The Mosquitoes Unique Flying Techniques Amaze Researchers
When it comes to mosquitoes most people are aware that they spread a multitude of diseases, but most people do not know much about mosquitoes beyond this fact. This is a shame since mosquitoes possess many unique features. Believe it or not most researchers are only now learning about the strange way in which mosquitoes fly. It turns out that no other insect flies in the way that mosquitoes fly.
- Male mosquitoes flap their wings at the astounding rate of eight hundred times per second, which is four times faster than the rate at which other flying insects flap their wings. You may have noticed that mosquitoes don’t necessarily look like they are using their wings to fly as much as it looks like they are floating in the air. Mosquitoes often appear to be hovering over objects in the air, and there are many unusual techniques that make this manner of flying possible.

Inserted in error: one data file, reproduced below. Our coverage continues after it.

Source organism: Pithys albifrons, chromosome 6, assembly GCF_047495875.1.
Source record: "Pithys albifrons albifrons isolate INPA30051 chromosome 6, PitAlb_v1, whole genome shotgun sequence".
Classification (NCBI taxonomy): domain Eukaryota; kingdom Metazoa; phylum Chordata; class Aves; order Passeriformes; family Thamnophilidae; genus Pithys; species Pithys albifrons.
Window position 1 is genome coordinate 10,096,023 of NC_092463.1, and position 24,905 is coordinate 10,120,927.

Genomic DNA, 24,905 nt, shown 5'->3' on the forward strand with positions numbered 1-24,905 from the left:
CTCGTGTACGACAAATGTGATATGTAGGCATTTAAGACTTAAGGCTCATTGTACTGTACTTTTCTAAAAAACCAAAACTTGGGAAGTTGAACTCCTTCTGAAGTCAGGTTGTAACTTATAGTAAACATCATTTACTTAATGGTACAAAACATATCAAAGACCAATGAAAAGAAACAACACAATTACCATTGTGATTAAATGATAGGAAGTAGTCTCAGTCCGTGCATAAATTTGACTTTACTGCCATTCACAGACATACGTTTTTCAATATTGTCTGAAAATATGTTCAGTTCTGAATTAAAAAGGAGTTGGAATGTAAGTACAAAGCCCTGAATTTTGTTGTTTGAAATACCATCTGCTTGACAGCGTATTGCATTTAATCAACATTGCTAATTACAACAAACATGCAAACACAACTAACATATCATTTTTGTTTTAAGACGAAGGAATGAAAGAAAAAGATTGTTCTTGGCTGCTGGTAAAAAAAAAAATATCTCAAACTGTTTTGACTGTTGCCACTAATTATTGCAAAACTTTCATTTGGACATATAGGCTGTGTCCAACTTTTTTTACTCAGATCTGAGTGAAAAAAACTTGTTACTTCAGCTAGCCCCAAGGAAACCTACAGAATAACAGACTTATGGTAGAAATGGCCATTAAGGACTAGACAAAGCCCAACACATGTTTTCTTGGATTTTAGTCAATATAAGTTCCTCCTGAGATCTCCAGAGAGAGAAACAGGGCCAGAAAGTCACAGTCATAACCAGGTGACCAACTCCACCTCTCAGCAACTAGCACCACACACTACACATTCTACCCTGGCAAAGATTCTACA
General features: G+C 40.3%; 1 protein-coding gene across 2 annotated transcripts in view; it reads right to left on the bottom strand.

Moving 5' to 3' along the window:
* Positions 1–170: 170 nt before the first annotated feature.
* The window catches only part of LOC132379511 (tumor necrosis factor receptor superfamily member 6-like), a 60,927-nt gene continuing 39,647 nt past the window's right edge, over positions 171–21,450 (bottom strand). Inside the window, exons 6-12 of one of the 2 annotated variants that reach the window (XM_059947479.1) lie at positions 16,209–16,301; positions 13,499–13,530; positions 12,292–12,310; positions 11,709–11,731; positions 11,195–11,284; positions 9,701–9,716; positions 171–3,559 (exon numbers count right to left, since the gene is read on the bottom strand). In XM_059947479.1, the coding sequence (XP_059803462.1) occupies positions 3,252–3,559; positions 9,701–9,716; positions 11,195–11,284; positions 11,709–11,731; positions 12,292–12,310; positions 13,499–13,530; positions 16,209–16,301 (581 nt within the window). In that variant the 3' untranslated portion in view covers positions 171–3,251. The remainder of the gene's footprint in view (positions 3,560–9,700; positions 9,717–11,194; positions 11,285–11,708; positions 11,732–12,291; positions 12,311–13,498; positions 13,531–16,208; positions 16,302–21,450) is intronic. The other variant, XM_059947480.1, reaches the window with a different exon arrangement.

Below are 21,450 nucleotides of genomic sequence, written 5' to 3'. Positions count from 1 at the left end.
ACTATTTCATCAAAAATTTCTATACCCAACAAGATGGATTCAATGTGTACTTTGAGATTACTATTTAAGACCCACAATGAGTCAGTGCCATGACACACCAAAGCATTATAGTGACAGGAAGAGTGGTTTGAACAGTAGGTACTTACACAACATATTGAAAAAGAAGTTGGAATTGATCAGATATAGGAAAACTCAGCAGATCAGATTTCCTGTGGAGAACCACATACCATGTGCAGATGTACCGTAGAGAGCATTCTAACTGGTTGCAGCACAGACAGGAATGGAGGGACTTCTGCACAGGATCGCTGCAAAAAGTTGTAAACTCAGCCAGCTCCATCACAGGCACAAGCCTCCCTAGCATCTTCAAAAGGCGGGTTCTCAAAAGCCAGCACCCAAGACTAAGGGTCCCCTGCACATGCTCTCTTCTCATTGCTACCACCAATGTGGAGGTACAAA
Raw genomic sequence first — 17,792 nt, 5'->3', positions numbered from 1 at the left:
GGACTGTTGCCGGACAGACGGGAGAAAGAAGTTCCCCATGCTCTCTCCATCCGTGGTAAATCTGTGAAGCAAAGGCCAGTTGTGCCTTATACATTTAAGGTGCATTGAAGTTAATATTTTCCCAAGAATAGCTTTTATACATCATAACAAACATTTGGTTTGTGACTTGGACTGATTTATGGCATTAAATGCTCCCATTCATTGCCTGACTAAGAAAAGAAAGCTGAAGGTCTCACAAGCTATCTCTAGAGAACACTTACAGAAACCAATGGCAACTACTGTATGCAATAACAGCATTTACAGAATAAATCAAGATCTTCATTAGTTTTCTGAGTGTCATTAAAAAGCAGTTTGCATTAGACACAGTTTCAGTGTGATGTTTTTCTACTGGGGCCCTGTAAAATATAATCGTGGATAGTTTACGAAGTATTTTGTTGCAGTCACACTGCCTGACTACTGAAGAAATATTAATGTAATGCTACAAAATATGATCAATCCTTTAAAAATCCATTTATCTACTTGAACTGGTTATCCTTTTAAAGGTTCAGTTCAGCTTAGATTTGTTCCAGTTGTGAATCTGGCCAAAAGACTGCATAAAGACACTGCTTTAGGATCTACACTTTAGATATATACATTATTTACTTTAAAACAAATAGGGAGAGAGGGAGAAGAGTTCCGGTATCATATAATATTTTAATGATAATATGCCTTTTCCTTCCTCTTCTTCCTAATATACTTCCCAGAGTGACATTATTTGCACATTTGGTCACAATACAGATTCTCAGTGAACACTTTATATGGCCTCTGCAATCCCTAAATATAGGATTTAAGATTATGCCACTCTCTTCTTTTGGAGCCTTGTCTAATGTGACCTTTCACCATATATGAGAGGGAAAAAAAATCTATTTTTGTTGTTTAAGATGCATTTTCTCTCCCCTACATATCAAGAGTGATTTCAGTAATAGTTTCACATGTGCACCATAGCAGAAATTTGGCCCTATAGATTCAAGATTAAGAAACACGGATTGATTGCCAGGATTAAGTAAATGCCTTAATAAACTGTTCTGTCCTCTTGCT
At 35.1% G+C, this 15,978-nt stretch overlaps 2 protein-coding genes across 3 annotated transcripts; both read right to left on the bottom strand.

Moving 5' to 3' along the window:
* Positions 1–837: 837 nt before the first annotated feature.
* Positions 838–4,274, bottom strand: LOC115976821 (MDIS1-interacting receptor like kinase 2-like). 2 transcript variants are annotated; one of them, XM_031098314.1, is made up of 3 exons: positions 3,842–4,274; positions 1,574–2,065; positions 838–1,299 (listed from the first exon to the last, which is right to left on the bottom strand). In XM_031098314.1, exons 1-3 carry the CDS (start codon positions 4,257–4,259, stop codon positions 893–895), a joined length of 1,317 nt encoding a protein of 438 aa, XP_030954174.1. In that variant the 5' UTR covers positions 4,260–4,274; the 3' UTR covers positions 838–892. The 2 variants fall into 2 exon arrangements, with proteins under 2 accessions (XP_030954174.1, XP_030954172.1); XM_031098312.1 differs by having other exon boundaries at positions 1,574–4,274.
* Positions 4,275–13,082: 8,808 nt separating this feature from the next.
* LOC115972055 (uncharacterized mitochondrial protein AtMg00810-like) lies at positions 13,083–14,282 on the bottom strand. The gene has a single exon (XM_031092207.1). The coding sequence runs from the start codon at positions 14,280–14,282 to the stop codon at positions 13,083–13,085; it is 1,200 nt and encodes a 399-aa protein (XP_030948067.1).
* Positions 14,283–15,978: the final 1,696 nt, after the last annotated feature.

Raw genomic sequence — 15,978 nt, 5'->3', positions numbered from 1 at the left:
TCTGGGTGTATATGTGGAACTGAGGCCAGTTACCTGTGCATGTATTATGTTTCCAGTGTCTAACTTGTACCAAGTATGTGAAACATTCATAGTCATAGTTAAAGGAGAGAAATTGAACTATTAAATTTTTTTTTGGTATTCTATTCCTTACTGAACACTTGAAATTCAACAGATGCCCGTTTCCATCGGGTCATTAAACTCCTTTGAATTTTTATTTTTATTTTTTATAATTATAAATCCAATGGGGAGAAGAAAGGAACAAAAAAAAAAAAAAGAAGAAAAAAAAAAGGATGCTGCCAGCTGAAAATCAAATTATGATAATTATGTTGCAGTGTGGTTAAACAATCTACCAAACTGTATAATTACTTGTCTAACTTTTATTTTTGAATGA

According to mosquito expert Richard Bomphrey, mosquitoes are able to stay aloft in the air by using energy that is left over from preceding wing strokes. Most insects, as well as many birds and some bats, create miniature tornadoes that scientists call leading-edge vortices. Mosquito wings have a sharp edge at the end that splits the airflow in two, which, in turn, creates a bubble of swirling air that helps keep the wider part of their wings afloat. This unique flying activity creates low-pressure air above the mosquito’s wings, and high-pressure air below the mosquito’s wings, which generates lift and creates the appearance of floating.
Bomphrey and his colleagues also discovered that the unique flying techniques demonstrated by mosquitoes create a high-pitched tone that attracts mates. Therefore the mosquito’s super fast wing-flapping likely evolved in order to drive sexual selection instead of achieving a more efficient manner of flying.
Which other flying insects have you seen hover in the air as opposed to flying in a particular direction?